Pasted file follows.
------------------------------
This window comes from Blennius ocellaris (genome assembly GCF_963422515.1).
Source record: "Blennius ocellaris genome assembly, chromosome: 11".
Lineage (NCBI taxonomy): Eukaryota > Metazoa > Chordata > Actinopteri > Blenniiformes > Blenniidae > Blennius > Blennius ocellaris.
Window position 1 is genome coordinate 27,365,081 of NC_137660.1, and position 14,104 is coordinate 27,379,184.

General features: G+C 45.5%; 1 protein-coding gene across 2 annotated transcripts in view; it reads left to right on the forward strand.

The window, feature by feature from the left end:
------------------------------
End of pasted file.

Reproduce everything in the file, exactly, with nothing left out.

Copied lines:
This window comes from Blennius ocellaris (genome assembly GCF_963422515.1).
Source record: "Blennius ocellaris genome assembly, chromosome: 11".
Lineage (NCBI taxonomy): Eukaryota > Metazoa > Chordata > Actinopteri > Blenniiformes > Blenniidae > Blennius > Blennius ocellaris.
Window position 1 is genome coordinate 27,365,081 of NC_137660.1, and position 14,104 is coordinate 27,379,184.

General features: G+C 45.5%; 1 protein-coding gene across 2 annotated transcripts in view; it reads left to right on the forward strand.

The window, feature by feature from the left end: